Coastkeeper marks 20 years advocating for region’s water quality, supply

Coastkeeper marks 20 years advocating for region’s water quality, supply
San Diego Coastkeeper is celebrating its 20th anniversary this year. As part of the California Coastkeeper Alliance, the nonprofit has been working to raise that awareness level about all things water related throughout the county. Photo courtesy San Diego Coastkeeper

REGION — Commuting along Interstate 15, just before exiting Auto Parkway in Escondido, motorists drive over a concrete bedded portion of Escondido Creek. Whatever debris and other materials that find its way in there will eventually flow from that creek into the nearby watershed and possibly all the way out to one of North County’s beaches.

“It’s a recognition that what we do inland affects everything,” said Everett DeLano, an Escondido-based attorney and longtime member of the San Diego Coastkeeper.

And someone walking along the beach may stop to pick up that debris.

That might be a modest component to helping keep the beaches and waters clean, but somebody has to do it, DeLano said. “But what it does is raise the awareness level,” he added.

For 20 years now, San Diego Coastkeeper, a part of the California Coastkeeper Alliance, has been working to raise that awareness level about all things water related throughout the county.

Recently, that includes bringing attention to inland North County — namely the drought — and asking the question of where will the region’s drinking water be coming from, explained Megan Baehrens, executive director of Coastkeeper.

The organization has spoken out extensively against desalination plants and the state’s policy on their construction, including the one in Carlsbad, which is slated to go online later this year.

“Water recycling and conservation are always our top tier choices for water supplies,” said Baehrens. “Desalination, in some regions, at some point in time, and done in certain ways, can be an important part of water supply, but here in San Diego County and with the technology that they have now, it’s a really poor choice for us, because we haven’t exhausted other ways to get water,” she said.

The nonprofit has grown from a two-individual, single-issue organization back when it was known as Baykeepers, to one that now includes educators, scientists and lawyers, capable of affecting change by holding local government and businesses accountable through litigation — something not all nonprofits have the ability to do.

That’s what drew Marco Gonzalez, an attorney at the Coast Law Group, LLP in Encinitas, to the organization.

“They were the one environmental group out there that really wasn’t scared to use litigation as a primary tool for achieving its environmental objectives,” said Gonzalez.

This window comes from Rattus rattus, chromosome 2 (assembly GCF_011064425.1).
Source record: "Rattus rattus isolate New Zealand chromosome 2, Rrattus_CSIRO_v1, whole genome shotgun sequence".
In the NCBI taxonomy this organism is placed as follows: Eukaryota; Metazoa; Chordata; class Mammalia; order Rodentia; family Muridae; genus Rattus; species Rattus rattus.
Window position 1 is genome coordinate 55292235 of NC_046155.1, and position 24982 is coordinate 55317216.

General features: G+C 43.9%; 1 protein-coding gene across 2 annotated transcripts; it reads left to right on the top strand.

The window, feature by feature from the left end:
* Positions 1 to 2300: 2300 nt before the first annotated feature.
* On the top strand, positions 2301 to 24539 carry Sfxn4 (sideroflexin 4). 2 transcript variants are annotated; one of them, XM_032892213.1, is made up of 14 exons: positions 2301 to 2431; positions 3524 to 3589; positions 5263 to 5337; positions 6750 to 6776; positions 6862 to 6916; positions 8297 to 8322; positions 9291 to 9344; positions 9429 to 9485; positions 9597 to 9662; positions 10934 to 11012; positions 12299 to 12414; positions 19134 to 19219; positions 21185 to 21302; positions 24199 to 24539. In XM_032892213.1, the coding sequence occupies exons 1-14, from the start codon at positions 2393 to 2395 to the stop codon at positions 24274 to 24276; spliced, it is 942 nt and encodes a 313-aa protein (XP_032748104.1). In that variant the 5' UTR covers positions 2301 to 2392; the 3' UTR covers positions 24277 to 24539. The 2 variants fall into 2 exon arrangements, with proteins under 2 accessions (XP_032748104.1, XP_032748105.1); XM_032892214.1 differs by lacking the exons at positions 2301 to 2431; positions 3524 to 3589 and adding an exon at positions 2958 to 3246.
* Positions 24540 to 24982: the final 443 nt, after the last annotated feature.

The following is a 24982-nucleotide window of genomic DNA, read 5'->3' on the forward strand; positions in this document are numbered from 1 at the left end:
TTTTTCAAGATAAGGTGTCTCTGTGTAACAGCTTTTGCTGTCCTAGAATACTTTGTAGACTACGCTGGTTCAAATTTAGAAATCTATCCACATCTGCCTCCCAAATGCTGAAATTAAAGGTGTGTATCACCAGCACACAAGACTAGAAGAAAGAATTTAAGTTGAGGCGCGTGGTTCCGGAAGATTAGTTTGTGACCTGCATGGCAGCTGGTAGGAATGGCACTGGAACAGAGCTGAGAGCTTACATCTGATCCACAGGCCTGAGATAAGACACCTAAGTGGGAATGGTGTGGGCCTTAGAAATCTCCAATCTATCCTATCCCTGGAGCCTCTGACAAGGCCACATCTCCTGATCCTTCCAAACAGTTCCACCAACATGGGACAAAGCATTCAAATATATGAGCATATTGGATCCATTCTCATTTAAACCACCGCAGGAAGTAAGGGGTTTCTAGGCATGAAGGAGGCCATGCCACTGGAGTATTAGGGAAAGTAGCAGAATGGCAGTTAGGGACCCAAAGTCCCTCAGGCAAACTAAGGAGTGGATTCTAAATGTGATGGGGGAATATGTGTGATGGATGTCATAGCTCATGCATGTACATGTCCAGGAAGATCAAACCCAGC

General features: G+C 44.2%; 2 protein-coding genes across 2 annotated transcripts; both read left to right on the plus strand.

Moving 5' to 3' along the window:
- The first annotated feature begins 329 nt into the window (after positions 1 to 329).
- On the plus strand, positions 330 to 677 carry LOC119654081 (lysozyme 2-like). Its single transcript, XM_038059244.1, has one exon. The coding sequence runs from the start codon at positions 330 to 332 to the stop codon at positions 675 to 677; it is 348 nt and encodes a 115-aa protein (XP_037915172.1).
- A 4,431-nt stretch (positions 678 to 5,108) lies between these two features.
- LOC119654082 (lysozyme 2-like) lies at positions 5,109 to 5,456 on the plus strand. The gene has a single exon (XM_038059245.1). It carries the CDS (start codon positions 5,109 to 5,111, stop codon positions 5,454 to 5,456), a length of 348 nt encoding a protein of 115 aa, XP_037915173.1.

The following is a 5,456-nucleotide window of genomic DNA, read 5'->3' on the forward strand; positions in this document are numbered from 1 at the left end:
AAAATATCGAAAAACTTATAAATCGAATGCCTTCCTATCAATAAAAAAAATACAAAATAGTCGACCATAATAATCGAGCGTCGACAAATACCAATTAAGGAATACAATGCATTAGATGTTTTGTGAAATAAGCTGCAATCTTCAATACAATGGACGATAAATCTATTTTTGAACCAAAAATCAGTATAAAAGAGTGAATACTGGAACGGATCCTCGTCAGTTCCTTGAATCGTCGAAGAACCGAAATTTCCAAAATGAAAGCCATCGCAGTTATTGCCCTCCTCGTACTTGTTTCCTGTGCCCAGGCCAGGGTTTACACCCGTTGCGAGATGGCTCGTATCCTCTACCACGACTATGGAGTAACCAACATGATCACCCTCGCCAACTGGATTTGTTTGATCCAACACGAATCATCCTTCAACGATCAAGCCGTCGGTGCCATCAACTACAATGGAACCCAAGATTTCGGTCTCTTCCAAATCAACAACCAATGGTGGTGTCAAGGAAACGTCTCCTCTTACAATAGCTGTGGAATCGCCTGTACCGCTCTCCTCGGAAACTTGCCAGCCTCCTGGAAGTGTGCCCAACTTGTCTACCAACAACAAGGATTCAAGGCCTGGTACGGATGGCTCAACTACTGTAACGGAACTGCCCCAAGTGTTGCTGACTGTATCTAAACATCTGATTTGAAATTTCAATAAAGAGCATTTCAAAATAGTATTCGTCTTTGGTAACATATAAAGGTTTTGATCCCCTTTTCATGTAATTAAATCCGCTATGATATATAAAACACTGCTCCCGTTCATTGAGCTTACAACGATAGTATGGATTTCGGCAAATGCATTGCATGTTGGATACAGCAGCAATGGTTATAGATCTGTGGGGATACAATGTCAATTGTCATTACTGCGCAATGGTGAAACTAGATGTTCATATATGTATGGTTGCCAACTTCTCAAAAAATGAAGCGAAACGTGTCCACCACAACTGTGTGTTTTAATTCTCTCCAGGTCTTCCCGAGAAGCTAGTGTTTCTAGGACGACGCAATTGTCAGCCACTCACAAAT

In the early 2000s, Gonzalez was the lawyer representing San Diego Coastkeeper and the Surfrider Foundation in a lawsuit against the city of San Diego for what he said was its “historic neglect of its sewage infrastructure.”

The city, Gonzalez said, was having more than 360 sewage spills every year because their sewage pipes weren’t being maintained.

Ultimately, the lawsuit resulted in a settlement with the city having to replace or rehabilitate thousands of miles of pipe over a number of years.

That resulted in a reduction of sewage spills by more than 85 percent, he said.

“That’s probably Coastkeeper’s biggest achievement when you think about the impact to the people who use the beach, to the reputation of San Diego and the impact on tourism,” said Gonzalez. “We used to be considered one of the dirty water capitals of our country and we’re not anymore.”

But being a nonprofit with the ability to use litigation can lead some to see them as overly aggressive, making fundraising a challenge.

Coastkeeper operates totally on donation-based funding, according to Baehrens. Though she said they have a diverse portfolio of funding resources, which include foundations, corporate contributions, individuals and grants from the state for their water-monitoring program.

“If the nonprofit community doesn’t have the capacity to sue, then agencies and government in general, they don’t have the incentive to comply,” Gonzalez said. “I think we’d have a lot more dirty water, we’d have a lot more bad projects.”

DeLano agrees that litigation is a helpful tool for the organization. And as to whether it would ever become too expensive or time-consuming for the nonprofit to pursue a lawsuit, DeLano said that’s always a consideration no matter what the group is.

“Can you afford to do it…on the other hand sometimes, it’s, can you afford not to do it?” he added.

Baehrens said that looking ahead to the next 20 years, Coastkeeper sees an evolution of issues, but not really a wholesale exchange — one for the other.

“So we’ll continue to work on preventing water pollution, urban runoff…and water supply,” she said.

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